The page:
February 16 1816: Italian Designs

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On February 16 1816, Percy Shelley writes to William Godwin to provide some news on his financial settlement. He also mentions his plans to settle in Italy. 

(London)

6 GARDEN COURT, TEMPLE [LONDON],* Friday night, February 16, 1816.

In the course of a few weeks I shall certainly leave the neighbourhood of London, and possibly even execute my design of settling in Italy. I have felt it necessary to decide on some such measure in consequence of an event which I fear will make even a more calamitous change in your prospects.

It is the opinion of the lawyers that my father ought not to complete the intended affair with me and that he cannot arrange any other. If you do not feel it necessary to explain with me in person on this subject, I can state the detail in a letter. Such, however, is the bare fact. The impossibility of effecting anything by post-obit or sale of reversion has been already adverted to by me. I am far from retracting any engagement made for your benefit, but I cannot refrain from suspecting under these new circumstances how far I am justified, even by my sincere zeal for your interests, in signing the deed which, Hay ward informs me, is in progress. You will believe that I am the more disinterested in what I say when I inform you that my own difficulties suspended by the intended settlement now come upon me with tenfold weight, so that I have every prospect of wanting money for my domestic expenditure.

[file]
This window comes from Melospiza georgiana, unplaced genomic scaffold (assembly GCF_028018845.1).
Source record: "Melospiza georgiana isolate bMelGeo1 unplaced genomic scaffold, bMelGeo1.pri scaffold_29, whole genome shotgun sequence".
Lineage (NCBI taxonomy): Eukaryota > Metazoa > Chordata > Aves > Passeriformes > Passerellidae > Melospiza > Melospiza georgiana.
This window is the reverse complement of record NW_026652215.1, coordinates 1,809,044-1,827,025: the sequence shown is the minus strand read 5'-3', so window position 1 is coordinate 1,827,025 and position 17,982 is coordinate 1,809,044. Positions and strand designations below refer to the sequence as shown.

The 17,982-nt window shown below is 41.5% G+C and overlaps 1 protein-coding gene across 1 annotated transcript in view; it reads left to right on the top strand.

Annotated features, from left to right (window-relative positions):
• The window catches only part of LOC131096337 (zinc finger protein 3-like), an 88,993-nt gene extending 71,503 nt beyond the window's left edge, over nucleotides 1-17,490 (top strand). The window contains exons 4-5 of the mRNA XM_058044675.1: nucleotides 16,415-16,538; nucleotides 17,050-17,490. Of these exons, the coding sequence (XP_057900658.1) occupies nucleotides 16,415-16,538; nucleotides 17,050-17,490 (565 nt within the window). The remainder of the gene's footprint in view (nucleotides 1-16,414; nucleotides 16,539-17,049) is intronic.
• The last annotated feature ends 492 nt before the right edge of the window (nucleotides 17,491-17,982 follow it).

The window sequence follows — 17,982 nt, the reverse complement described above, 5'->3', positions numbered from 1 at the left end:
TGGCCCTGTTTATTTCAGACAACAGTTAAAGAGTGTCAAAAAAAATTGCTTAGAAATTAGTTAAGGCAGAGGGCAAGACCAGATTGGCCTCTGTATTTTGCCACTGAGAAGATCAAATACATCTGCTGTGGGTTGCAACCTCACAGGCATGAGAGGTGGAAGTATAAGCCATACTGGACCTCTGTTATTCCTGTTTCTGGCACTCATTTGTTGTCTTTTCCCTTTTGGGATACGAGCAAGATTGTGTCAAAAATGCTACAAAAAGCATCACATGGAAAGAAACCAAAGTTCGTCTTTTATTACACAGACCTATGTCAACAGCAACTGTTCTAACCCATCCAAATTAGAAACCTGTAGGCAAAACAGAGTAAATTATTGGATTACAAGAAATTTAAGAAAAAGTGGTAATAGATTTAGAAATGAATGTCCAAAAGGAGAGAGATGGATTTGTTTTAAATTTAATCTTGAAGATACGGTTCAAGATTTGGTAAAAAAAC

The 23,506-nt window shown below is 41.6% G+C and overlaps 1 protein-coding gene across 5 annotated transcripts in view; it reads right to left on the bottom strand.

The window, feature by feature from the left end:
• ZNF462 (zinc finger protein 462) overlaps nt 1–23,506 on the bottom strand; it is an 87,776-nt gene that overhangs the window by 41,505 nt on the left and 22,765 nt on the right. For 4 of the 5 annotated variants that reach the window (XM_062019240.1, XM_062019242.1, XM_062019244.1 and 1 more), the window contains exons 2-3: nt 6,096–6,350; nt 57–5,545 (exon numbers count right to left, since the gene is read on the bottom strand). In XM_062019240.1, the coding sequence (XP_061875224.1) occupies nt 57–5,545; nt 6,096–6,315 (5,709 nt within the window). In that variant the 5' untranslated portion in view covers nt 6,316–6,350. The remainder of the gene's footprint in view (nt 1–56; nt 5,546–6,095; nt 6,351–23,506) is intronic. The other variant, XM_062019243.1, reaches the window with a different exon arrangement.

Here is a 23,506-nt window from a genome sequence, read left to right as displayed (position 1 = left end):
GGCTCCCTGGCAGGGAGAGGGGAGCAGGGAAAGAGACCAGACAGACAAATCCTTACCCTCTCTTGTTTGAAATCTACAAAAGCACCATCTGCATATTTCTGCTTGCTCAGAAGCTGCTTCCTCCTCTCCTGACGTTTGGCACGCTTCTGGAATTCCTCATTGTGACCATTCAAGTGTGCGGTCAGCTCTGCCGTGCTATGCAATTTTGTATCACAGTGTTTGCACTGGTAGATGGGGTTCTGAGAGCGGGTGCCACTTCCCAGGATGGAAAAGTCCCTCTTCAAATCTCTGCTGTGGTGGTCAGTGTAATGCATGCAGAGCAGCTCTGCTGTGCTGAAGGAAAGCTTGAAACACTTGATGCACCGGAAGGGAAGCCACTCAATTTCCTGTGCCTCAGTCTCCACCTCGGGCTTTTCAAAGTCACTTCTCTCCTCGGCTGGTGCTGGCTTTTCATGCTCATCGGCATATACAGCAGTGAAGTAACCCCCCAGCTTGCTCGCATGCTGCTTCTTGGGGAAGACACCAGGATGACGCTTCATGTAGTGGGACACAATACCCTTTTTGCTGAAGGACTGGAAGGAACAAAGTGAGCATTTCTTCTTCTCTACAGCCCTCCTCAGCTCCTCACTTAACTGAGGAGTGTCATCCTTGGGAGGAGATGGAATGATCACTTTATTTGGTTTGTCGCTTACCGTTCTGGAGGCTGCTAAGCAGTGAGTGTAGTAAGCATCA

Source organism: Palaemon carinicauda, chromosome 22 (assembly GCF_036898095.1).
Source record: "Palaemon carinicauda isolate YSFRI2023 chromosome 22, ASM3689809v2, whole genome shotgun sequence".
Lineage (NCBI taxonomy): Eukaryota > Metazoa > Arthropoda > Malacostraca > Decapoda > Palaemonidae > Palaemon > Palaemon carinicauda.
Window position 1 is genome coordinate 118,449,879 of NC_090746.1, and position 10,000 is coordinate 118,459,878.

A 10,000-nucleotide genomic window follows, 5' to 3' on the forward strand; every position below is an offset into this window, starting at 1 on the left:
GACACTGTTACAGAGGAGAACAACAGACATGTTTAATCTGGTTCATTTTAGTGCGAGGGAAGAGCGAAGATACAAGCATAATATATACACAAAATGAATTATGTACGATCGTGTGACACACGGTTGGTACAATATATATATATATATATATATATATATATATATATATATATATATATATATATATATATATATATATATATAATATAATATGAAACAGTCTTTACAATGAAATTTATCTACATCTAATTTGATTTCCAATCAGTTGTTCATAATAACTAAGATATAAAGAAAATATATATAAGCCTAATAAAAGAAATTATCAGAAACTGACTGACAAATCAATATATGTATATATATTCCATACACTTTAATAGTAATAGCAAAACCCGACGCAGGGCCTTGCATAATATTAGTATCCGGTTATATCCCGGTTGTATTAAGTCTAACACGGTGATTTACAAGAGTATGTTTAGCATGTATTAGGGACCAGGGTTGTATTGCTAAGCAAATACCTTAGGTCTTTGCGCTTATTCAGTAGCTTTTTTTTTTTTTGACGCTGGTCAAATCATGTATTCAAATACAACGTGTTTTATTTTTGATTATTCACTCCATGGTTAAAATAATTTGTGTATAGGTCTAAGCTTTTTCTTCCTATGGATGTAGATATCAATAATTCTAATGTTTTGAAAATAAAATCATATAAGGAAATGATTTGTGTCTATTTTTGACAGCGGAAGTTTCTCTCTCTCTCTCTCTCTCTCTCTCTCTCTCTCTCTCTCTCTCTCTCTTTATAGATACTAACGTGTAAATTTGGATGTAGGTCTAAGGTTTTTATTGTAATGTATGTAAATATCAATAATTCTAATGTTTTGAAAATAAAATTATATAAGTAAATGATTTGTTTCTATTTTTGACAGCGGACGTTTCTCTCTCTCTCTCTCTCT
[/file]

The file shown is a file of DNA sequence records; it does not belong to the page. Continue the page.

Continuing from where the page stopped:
I intended to have left town at two o’clock to-morrow; I will not do so, if you wish to see me. In that latter case, send a letter by a porter to Mr. Hogg’s, of Garden Court, Temple, making your own appointment.

Yet I do not know that it is best for you to see me. On me it would inflict deep dejection. But I would not refuse anything which I can do, so that I may benefit a man whom, in spite of his wrongs to me, I respect and love.

Besides I shall certainly not delay to depart from the haunts of men. Your interests may suffer from your own fastidiousness; they shall not be injured by my wayward hopes and disappointments.

I shall write to you by Sunday’s post if I receive no answer to this letter.

Jane, l of course, is with you. She is uninformed as to the latest and most decisive particulars relating to the overthrow of my hopes.

P. B. SHELLEY.

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